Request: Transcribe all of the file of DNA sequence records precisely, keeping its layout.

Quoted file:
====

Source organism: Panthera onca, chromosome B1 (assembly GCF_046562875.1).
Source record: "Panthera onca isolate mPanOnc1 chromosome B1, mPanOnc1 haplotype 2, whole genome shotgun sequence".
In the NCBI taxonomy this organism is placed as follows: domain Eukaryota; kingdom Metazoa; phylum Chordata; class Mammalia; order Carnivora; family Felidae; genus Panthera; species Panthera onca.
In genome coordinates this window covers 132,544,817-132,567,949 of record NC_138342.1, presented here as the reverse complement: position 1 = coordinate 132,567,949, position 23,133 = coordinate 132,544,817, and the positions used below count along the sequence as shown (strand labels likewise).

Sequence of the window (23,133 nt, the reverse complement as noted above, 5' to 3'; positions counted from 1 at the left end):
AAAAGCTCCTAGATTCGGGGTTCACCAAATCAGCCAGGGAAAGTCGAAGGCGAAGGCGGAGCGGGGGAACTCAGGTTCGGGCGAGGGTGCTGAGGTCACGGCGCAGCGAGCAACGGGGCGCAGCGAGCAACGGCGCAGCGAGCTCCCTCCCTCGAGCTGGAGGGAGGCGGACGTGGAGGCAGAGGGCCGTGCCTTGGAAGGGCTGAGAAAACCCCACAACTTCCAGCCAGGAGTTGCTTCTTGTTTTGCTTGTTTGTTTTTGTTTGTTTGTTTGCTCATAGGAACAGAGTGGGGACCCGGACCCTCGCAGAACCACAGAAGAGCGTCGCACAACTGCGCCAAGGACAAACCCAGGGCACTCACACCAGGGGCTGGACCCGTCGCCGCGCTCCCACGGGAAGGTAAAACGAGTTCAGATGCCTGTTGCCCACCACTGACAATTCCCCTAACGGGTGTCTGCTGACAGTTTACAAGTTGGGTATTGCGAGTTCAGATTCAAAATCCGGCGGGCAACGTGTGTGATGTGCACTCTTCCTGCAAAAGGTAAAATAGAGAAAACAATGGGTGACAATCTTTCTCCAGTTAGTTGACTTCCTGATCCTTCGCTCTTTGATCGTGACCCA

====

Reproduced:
Source organism: Panthera onca, chromosome B1 (assembly GCF_046562875.1).
Source record: "Panthera onca isolate mPanOnc1 chromosome B1, mPanOnc1 haplotype 2, whole genome shotgun sequence".
In the NCBI taxonomy this organism is placed as follows: domain Eukaryota; kingdom Metazoa; phylum Chordata; class Mammalia; order Carnivora; family Felidae; genus Panthera; species Panthera onca.
In genome coordinates this window covers 132,544,817-132,567,949 of record NC_138342.1, presented here as the reverse complement: position 1 = coordinate 132,567,949, position 23,133 = coordinate 132,544,817, and the positions used below count along the sequence as shown (strand labels likewise).

Sequence of the window (23,133 nt, the reverse complement as noted above, 5' to 3'; positions counted from 1 at the left end):
AAAAGCTCCTAGATTCGGGGTTCACCAAATCAGCCAGGGAAAGTCGAAGGCGAAGGCGGAGCGGGGGAACTCAGGTTCGGGCGAGGGTGCTGAGGTCACGGCGCAGCGAGCAACGGGGCGCAGCGAGCAACGGCGCAGCGAGCTCCCTCCCTCGAGCTGGAGGGAGGCGGACGTGGAGGCAGAGGGCCGTGCCTTGGAAGGGCTGAGAAAACCCCACAACTTCCAGCCAGGAGTTGCTTCTTGTTTTGCTTGTTTGTTTTTGTTTGTTTGTTTGCTCATAGGAACAGAGTGGGGACCCGGACCCTCGCAGAACCACAGAAGAGCGTCGCACAACTGCGCCAAGGACAAACCCAGGGCACTCACACCAGGGGCTGGACCCGTCGCCGCGCTCCCACGGGAAGGTAAAACGAGTTCAGATGCCTGTTGCCCACCACTGACAATTCCCCTAACGGGTGTCTGCTGACAGTTTACAAGTTGGGTATTGCGAGTTCAGATTCAAAATCCGGCGGGCAACGTGTGTGATGTGCACTCTTCCTGCAAAAGGTAAAATAGAGAAAACAATGGGTGACAATCTTTCTCCAGTTAGTTGACTTCCTGATCCTTCGCTCTTTGATCGTGACCCA